How to maximize cone crusher performance
Maximum crusher performance results in greater uptime, increased production and reduced maintenance costs
Every producer wants peak crushing performance but not every producer knows how to achieve it. Getting there may require just a few tweaks or a total rebuild, while remaining at peak levels requires proactive maintenance practices, combined with expert consultation and continuing education, according to Mike Schultz.
As crushing product manager for Superior Industries, Schultz brings more than two decades of crushing industry experience to their team of product, parts and service professionals.
"Maximum cone crushing performance requires a complete understanding of the application parameters, the design limitations of the crushing machine and the processing circuitry needed to support that machine," he emphasizes.
A cone crusher uses compression to effectively crush abrasive material, as well as a wide variety of stone from medium to very hard compressive strength. It is a versatile machine that can be used in all phases of material reduction, from the rock face to product finishing but more often than not its duties are targeted to secondary, tertiary and quaternary aggregate and mining applications.
Schultz explains that from a bottom-line standpoint, to maximize performance and cut wear costs means you need to get every stone through a crusher that you safely can, while preventing any crusher damage, and still meet or exceed production goals.
What is the difference between a jaw crusher and a cone crusher?
The two most popular pieces of aggregate equipment in the market include cone crushers and jaw crushers. While cone crushers and jaw crushers both perform a similar job of breaking rocks, their approach and applications are quite different.
A jaw crusher also uses compressive force and the materials are allowed into a gap at the top of the equipment between two jaws. One of the jaws is fixed while the other reciprocates by moving back and forth relative to the stationary one. The gap between the two jaws is known as the crushing chamber. The moving jaw exerts a compressive force against the stone in the chamber causing it to fracture and reduce. The rock remains in the jaws until it is small enough to move down the chamber to the opening at the bottom.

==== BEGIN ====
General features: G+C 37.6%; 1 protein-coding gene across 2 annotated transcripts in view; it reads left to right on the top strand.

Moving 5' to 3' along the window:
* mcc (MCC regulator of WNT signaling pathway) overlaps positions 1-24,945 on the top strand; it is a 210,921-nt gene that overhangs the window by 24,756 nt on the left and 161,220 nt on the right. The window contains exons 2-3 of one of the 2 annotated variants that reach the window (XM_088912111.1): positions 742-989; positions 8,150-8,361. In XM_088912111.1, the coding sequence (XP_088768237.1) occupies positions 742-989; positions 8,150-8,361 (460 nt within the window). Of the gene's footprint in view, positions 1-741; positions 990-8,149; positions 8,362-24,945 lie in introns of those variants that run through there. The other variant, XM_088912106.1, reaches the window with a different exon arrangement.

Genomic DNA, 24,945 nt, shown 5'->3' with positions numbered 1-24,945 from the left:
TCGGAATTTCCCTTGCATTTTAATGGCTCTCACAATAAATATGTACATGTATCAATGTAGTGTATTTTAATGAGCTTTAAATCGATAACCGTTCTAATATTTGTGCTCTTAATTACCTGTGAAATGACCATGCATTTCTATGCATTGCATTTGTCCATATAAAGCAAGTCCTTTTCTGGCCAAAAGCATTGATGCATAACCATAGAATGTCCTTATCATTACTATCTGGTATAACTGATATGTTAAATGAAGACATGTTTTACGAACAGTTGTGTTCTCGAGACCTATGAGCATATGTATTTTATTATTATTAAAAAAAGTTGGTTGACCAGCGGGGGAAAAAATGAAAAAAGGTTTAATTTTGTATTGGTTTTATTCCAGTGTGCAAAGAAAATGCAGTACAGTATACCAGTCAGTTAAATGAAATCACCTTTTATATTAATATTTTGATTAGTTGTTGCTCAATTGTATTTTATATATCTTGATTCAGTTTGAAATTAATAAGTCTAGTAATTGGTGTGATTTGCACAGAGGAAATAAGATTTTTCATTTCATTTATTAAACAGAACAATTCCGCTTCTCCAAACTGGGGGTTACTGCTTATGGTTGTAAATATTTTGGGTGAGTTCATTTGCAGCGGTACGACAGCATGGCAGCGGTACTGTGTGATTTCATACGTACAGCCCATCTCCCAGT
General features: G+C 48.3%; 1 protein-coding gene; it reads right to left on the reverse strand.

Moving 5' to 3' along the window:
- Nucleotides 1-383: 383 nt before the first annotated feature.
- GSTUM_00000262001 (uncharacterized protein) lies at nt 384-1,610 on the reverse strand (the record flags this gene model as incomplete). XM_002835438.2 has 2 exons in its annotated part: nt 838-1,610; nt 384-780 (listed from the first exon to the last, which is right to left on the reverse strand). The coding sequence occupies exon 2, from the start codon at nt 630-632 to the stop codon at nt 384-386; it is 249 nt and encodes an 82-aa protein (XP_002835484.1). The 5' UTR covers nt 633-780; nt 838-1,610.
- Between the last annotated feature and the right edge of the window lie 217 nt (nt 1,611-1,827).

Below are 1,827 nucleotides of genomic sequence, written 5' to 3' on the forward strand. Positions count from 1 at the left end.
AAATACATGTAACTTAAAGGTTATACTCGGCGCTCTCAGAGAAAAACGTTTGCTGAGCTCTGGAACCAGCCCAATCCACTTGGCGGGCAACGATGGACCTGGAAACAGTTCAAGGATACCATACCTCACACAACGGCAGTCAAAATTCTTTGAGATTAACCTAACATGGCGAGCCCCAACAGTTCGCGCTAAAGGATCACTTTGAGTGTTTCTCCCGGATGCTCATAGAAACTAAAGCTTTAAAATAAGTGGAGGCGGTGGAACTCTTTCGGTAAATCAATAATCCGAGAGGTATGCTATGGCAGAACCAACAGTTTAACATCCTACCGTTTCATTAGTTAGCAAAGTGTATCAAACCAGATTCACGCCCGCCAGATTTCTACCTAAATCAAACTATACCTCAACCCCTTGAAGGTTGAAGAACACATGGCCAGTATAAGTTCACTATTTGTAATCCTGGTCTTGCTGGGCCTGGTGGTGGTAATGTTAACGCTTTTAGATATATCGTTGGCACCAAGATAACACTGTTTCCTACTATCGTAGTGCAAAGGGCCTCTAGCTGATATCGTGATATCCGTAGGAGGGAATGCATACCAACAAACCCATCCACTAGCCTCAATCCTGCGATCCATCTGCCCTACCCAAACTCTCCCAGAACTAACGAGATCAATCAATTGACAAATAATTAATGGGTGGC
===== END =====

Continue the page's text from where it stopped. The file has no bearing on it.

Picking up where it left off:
Jaw crushers can work on a range of stone from the softer ones, like limestone, to harder basalt or granite. Feed material is reduced by squeezing it between a moving piece of steel and a stationary piece of steel, with the discharge size controlled by the gap setting, or the space between those two pieces of steel. The tighter the setting, the smaller the output size and the lower the throughput capacity.
Jaw crushers are mainly used in primary crushing stages and are rarely used for secondary crushing. As a compression crusher, this type of machine generally produces the coarsest material because it breaks the rock along its natural lines of weakness. Jaw crushers are an excellent primary stage solution to prepare rock for subsequent processing stages, such as washing, classifying or secondary crushing.
A cone crusher is similar to a gyratory crusher because it operates using a mantle that rotates within a bowl, but it has less steepness in the crushing chamber. It has a short spindle which is supported by a curved universal bearing located beneath the cone. They use compression force to break the rock between the gyrating spindle and the enclosing bowl liner. The rock becomes wedged and squeezed as it enters the top of this rock crushing equipment. The cone crusher breaks large pieces of ore once into smaller particles that fall to a lower position where they are broken again. The pieces are continually crushed until they are small enough to move through the narrow opening at the bottom of the crusher.